Botswana high court decriminalises gay sex

High court judges in Botswana have ruled that laws criminalising same-sex relations are unconstitutional and should be struck down, in a major victory for gay rights campaigners in Africa.

Jubilant activists in the packed courtroom cheered the unanimous decision, which came a month after a setback in Kenya when a court rejected an attempt to repeal similar colonial-era laws.

“Human dignity is harmed when minority groups are marginalised,” Judge Michael Leburu said as he delivered the judgment. “Sexual orientation is not a fashion statement. It is an important attribute of one’s personality.”

Homosexuality is illegal in most countries on the African continent. In several countries, gay people face life imprisonment or the death penalty.

Botswana is regarded as one of Africa’s most stable and democratic nations but homosexuality is outlawed under the country’s penal code of 1965.

In March, the court postponed a ruling on the issue after an unnamed applicant challenged two sections of the penal code under which offenders face a jail sentence of up to seven years.

“This is a historic ruling for lesbian, gay, bisexual and transgender people in Botswana,” said Gunilla Carlsson, executive director of UNAIDS. “It restores privacy, respect and dignity to the country’s LGBT people, and it is a day to celebrate pride, compassion and love.”

Activists had hoped that the government would do away with oppressive laws that brand homosexuality as “un-African”. Decriminalising gay sex “will be a positive thing for the community because it will protect their right to privacy and their right to express themselves the way they feel,” said Matlhogonolo Samsam, from Botswana’s lesbian, gay and bisexual organisation (LEGABIBO), before the ruling.

Activists had launched a legal battle after the home affairs ministry rejected an application to register the LEGABIBO.

Outreach worker Thato Game Tsie said scrapping the anti-gay laws would help the community access health care and treatment more easily.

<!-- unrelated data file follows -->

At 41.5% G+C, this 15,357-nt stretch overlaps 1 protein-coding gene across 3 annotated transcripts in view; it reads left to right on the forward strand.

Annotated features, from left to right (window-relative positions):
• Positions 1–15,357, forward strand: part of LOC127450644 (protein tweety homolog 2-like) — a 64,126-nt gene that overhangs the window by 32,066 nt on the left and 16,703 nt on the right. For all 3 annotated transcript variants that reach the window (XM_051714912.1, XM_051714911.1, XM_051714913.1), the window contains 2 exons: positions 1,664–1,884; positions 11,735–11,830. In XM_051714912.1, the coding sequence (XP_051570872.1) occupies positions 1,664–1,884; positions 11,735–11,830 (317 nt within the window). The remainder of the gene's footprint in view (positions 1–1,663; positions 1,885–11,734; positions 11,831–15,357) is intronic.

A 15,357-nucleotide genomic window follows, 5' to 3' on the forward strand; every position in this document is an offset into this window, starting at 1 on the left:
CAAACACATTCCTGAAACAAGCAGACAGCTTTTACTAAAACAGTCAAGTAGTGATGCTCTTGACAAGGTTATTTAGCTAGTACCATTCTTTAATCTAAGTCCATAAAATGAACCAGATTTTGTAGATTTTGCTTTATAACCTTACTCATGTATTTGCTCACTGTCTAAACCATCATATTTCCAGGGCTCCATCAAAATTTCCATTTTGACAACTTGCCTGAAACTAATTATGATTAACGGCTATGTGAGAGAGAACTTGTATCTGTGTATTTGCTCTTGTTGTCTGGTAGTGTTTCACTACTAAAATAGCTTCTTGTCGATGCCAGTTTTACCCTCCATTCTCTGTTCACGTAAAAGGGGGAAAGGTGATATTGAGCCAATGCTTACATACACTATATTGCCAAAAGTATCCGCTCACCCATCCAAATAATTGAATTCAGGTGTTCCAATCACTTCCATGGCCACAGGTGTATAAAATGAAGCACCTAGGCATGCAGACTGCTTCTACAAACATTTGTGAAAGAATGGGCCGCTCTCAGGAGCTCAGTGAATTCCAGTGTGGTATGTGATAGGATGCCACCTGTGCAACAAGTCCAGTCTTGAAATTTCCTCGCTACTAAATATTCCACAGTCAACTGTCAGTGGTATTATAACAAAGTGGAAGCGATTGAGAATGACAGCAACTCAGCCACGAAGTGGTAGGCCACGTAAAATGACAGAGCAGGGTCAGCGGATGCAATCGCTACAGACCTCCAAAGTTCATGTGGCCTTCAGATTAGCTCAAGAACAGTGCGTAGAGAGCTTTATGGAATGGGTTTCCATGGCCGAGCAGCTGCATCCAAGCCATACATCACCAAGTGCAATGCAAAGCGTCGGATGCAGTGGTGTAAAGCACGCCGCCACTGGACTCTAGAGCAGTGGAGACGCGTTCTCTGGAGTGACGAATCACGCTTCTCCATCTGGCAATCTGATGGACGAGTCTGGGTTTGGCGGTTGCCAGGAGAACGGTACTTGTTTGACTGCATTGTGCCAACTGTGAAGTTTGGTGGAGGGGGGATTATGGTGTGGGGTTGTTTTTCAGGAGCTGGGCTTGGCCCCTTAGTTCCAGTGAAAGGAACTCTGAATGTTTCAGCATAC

“There are many services we require as gay men that some nurses are not aware of, and if we go to a government hospital there will be those negative comments said to you,” Game Tsie said. “So we just want to be free to access these services. I think it will be a great disappointment if we lose this.”

Kenyan judges rejected last year’s precedent in India, which legalised gay sex between consenting adults, as well as a series of other judgments across the Commonwealth and elsewhere, and said Kenya should make its own laws to reflect its own culture.

At the Botswana high court hearing in Gaborone in March, lawyers for the applicant said public opinion on same-sex relationships had evolved and employment laws now outlaw discrimination on grounds of sexual orientation.

In 2016 the country’s appeals court ruled that the government was wrong to refuse to register an organisation representing homosexuals and other minority sexual groups.

President Mokgweetsi Masisi had addressed a meeting on gender-based violence, saying there are “many people of same sex relationships in this country who have been violated and have also suffered in silence”.

“Just like other citizens, they deserve to have their rights protected,” he told the December gathering.

Angola, Mozambique and Seychelles have scrapped anti-gay laws in recent years.

In Tanzania, authorities in Dar es Salaam, the biggest city, have launched a series of crackdowns on gay people in recent years. In the most recent the city’s governor called on citizens to identify gay people so they could be arrested, forcing hundreds of people into hiding.

News Reporter

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